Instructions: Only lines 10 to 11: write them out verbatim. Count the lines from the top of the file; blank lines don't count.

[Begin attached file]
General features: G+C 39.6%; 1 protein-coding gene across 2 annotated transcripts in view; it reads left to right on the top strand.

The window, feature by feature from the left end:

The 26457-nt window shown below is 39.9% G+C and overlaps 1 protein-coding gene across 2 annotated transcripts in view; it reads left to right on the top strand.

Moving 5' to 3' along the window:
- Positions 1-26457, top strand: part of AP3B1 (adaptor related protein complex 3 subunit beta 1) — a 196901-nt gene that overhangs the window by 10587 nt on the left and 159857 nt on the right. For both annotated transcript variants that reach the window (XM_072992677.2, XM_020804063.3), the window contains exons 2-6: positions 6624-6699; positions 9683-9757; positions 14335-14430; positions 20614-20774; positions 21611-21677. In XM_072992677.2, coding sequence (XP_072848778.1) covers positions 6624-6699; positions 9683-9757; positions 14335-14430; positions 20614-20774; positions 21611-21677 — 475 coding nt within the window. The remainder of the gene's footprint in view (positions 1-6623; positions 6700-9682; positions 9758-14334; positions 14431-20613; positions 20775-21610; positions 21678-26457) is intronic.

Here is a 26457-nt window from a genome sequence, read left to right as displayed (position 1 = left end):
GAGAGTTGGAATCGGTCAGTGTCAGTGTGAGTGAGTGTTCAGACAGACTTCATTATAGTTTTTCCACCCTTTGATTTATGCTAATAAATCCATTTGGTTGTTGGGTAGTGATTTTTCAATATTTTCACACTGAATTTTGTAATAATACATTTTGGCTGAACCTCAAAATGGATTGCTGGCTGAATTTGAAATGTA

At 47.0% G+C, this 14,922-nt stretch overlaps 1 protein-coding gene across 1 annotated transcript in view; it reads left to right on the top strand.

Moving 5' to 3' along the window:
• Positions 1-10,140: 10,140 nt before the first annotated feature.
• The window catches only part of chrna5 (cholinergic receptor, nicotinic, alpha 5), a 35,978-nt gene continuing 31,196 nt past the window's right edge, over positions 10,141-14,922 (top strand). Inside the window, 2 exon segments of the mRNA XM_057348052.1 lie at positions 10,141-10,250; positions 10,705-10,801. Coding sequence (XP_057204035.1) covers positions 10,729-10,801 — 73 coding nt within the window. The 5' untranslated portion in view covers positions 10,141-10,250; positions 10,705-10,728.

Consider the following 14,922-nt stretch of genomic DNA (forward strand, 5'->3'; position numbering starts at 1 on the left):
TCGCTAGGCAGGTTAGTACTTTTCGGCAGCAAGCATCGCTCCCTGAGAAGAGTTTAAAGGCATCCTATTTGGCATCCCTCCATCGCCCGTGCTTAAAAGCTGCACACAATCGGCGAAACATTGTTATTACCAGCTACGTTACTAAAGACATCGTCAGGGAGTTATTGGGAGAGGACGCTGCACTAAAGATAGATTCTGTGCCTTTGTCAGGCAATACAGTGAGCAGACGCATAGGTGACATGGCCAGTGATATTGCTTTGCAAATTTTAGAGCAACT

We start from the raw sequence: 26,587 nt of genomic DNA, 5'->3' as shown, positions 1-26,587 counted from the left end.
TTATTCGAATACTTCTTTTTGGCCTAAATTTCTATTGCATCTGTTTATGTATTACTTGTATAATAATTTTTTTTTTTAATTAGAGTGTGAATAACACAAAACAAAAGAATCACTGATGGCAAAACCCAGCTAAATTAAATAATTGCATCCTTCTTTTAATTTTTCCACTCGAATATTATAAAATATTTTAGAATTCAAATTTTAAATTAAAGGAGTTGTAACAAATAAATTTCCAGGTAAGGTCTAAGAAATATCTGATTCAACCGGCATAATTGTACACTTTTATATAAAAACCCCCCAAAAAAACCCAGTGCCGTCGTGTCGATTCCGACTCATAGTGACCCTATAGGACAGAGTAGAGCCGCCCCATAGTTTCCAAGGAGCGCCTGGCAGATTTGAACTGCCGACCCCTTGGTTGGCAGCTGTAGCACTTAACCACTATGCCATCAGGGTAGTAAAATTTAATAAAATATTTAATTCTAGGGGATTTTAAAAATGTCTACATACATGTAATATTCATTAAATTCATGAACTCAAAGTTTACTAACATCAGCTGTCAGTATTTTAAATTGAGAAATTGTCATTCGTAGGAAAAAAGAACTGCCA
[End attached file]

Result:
• Positions 1-10,140: 10,140 nt before the first annotated feature.
• The window catches only part of chrna5 (cholinergic receptor, nicotinic, alpha 5), a 35,978-nt gene continuing 31,196 nt past the window's right edge, over positions 10,141-14,922 (top strand). Inside the window, 2 exon segments of the mRNA XM_057348052.1 lie at positions 10,141-10,250; positions 10,705-10,801. Coding sequence (XP_057204035.1) covers positions 10,729-10,801 — 73 coding nt within the window. The 5' untranslated portion in view covers positions 10,141-10,250; positions 10,705-10,728.